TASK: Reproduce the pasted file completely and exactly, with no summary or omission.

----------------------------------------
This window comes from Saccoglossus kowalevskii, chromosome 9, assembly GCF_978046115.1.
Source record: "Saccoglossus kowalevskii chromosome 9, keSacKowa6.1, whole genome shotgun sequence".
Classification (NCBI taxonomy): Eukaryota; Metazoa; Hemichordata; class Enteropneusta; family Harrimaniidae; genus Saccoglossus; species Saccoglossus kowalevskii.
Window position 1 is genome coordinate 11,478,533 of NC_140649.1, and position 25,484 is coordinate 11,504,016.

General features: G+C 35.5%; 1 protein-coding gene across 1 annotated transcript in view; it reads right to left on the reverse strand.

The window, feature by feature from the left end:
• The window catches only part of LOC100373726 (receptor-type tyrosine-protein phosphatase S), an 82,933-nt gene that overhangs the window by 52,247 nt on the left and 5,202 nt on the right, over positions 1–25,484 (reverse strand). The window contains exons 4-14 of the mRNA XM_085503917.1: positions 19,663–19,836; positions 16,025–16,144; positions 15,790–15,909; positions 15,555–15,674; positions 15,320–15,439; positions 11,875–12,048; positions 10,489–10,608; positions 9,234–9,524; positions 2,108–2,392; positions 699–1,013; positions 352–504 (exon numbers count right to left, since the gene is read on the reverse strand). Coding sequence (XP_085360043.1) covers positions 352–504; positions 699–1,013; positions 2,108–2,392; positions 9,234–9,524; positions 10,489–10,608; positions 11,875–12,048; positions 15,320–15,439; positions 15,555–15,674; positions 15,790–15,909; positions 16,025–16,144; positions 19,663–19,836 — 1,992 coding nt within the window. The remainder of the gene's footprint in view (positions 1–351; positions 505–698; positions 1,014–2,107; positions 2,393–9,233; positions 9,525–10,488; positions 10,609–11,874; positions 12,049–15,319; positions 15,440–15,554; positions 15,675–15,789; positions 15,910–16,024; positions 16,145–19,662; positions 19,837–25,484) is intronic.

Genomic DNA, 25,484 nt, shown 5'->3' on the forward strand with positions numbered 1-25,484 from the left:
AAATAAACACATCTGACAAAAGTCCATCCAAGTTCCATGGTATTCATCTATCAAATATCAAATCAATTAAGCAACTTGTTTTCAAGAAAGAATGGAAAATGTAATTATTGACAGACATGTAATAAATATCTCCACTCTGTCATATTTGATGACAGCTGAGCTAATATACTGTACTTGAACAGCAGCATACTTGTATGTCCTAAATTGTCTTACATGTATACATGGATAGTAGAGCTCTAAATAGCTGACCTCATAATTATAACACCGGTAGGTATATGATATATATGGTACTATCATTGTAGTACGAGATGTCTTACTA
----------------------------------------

This window comes from Saccoglossus kowalevskii, chromosome 9, assembly GCF_978046115.1.
Source record: "Saccoglossus kowalevskii chromosome 9, keSacKowa6.1, whole genome shotgun sequence".
Classification (NCBI taxonomy): Eukaryota; Metazoa; Hemichordata; class Enteropneusta; family Harrimaniidae; genus Saccoglossus; species Saccoglossus kowalevskii.
Window position 1 is genome coordinate 11,478,533 of NC_140649.1, and position 25,484 is coordinate 11,504,016.

General features: G+C 35.5%; 1 protein-coding gene across 1 annotated transcript in view; it reads right to left on the reverse strand.

The window, feature by feature from the left end:
• The window catches only part of LOC100373726 (receptor-type tyrosine-protein phosphatase S), an 82,933-nt gene that overhangs the window by 52,247 nt on the left and 5,202 nt on the right, over positions 1–25,484 (reverse strand). The window contains exons 4-14 of the mRNA XM_085503917.1: positions 19,663–19,836; positions 16,025–16,144; positions 15,790–15,909; positions 15,555–15,674; positions 15,320–15,439; positions 11,875–12,048; positions 10,489–10,608; positions 9,234–9,524; positions 2,108–2,392; positions 699–1,013; positions 352–504 (exon numbers count right to left, since the gene is read on the reverse strand). Coding sequence (XP_085360043.1) covers positions 352–504; positions 699–1,013; positions 2,108–2,392; positions 9,234–9,524; positions 10,489–10,608; positions 11,875–12,048; positions 15,320–15,439; positions 15,555–15,674; positions 15,790–15,909; positions 16,025–16,144; positions 19,663–19,836 — 1,992 coding nt within the window. The remainder of the gene's footprint in view (positions 1–351; positions 505–698; positions 1,014–2,107; positions 2,393–9,233; positions 9,525–10,488; positions 10,609–11,874; positions 12,049–15,319; positions 15,440–15,554; positions 15,675–15,789; positions 15,910–16,024; positions 16,145–19,662; positions 19,837–25,484) is intronic.

Genomic DNA, 25,484 nt, shown 5'->3' on the forward strand with positions numbered 1-25,484 from the left:
AAATAAACACATCTGACAAAAGTCCATCCAAGTTCCATGGTATTCATCTATCAAATATCAAATCAATTAAGCAACTTGTTTTCAAGAAAGAATGGAAAATGTAATTATTGACAGACATGTAATAAATATCTCCACTCTGTCATATTTGATGACAGCTGAGCTAATATACTGTACTTGAACAGCAGCATACTTGTATGTCCTAAATTGTCTTACATGTATACATGGATAGTAGAGCTCTAAATAGCTGACCTCATAATTATAACACCGGTAGGTATATGATATATATGGTACTATCATTGTAGTACGAGATGTCTTACTA